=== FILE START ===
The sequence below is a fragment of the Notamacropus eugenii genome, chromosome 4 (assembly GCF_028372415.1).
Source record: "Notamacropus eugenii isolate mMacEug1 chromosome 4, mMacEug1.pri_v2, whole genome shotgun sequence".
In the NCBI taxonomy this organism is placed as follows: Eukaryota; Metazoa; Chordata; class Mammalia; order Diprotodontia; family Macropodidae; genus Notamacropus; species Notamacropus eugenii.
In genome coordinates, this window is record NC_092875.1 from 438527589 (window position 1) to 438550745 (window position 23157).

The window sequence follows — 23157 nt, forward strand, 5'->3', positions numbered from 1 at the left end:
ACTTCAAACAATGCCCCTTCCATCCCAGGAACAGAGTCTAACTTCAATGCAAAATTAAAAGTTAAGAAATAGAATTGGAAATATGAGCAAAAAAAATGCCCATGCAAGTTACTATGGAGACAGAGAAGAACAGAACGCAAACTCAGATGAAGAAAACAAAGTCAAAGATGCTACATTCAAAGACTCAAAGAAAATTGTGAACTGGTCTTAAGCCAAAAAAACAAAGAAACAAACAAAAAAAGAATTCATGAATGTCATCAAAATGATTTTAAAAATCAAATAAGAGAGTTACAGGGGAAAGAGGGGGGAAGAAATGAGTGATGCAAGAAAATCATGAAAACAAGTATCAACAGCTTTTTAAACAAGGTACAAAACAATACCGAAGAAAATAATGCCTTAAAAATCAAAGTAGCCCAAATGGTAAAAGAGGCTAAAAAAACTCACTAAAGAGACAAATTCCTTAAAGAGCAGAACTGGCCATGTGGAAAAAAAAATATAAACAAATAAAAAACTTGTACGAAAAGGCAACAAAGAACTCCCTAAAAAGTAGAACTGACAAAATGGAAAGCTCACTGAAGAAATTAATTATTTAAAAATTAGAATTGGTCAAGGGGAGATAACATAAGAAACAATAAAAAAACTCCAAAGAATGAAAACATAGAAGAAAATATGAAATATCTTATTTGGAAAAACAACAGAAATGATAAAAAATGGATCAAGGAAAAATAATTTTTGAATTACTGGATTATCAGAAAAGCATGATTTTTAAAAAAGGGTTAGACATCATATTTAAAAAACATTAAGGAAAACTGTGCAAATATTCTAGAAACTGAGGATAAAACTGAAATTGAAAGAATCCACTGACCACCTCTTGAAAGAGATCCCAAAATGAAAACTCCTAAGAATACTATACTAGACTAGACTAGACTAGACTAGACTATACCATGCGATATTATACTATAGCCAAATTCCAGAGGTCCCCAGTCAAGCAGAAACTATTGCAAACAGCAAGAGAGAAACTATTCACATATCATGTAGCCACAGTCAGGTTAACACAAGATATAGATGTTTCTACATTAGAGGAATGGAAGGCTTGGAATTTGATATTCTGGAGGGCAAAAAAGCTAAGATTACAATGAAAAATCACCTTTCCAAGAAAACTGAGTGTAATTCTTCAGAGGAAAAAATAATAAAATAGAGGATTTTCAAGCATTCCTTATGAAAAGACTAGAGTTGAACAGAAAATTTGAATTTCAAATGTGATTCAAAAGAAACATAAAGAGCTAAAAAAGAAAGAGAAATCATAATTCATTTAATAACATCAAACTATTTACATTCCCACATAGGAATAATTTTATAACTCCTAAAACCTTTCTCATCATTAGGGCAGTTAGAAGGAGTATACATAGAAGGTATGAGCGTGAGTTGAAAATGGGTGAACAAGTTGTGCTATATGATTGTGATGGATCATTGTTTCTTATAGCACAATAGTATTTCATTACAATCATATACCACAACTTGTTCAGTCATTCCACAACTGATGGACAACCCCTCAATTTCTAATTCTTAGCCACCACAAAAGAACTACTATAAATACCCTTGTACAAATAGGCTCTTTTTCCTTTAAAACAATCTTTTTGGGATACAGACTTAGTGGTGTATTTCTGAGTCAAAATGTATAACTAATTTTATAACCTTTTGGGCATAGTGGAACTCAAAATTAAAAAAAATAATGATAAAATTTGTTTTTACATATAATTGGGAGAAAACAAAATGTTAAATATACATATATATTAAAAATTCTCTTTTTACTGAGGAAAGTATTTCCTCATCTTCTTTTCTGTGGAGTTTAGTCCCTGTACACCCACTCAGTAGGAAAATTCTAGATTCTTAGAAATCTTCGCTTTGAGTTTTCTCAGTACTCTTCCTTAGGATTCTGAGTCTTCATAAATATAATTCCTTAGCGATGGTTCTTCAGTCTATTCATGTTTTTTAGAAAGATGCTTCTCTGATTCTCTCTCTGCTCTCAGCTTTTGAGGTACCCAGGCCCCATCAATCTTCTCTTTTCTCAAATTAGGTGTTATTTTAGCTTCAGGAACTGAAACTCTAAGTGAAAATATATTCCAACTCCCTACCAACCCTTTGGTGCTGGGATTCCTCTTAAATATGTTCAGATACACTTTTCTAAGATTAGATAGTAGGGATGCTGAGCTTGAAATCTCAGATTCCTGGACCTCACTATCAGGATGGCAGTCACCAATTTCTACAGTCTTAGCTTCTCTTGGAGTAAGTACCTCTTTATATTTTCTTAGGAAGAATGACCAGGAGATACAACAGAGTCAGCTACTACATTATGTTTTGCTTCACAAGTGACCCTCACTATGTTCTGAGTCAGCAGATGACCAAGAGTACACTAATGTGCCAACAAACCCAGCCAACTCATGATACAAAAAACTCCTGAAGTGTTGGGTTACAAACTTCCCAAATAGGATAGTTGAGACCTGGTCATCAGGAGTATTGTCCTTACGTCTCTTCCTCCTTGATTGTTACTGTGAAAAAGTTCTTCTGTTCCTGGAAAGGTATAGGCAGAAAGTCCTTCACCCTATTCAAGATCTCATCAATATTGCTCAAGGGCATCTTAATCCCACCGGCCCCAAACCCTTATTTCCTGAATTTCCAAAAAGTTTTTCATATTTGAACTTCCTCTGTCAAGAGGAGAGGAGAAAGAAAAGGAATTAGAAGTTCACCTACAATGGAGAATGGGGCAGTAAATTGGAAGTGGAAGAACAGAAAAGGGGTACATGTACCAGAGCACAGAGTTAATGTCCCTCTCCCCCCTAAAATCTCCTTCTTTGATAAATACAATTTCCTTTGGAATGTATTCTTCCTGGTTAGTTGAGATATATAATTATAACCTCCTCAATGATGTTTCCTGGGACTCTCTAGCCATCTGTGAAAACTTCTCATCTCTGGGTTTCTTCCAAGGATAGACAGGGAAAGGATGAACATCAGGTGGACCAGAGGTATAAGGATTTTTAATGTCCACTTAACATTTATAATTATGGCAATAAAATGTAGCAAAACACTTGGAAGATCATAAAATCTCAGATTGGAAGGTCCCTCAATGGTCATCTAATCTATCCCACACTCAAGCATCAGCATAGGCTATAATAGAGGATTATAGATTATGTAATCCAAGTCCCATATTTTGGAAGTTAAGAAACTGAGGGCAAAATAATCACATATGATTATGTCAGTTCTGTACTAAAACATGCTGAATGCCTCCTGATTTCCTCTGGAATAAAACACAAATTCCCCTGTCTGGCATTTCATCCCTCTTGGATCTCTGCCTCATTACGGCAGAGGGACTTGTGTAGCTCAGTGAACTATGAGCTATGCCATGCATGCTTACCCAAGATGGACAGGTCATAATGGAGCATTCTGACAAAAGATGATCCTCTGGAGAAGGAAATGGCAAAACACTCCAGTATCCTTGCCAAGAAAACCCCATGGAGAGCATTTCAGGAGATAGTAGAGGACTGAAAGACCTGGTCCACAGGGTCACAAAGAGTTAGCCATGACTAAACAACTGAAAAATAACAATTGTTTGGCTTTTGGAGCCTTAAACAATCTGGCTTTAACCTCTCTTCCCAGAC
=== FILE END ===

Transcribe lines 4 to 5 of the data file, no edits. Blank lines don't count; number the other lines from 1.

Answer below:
In genome coordinates, this window is record NC_092875.1 from 438527589 (window position 1) to 438550745 (window position 23157).

The window sequence follows — 23157 nt, forward strand, 5'->3', positions numbered from 1 at the left end: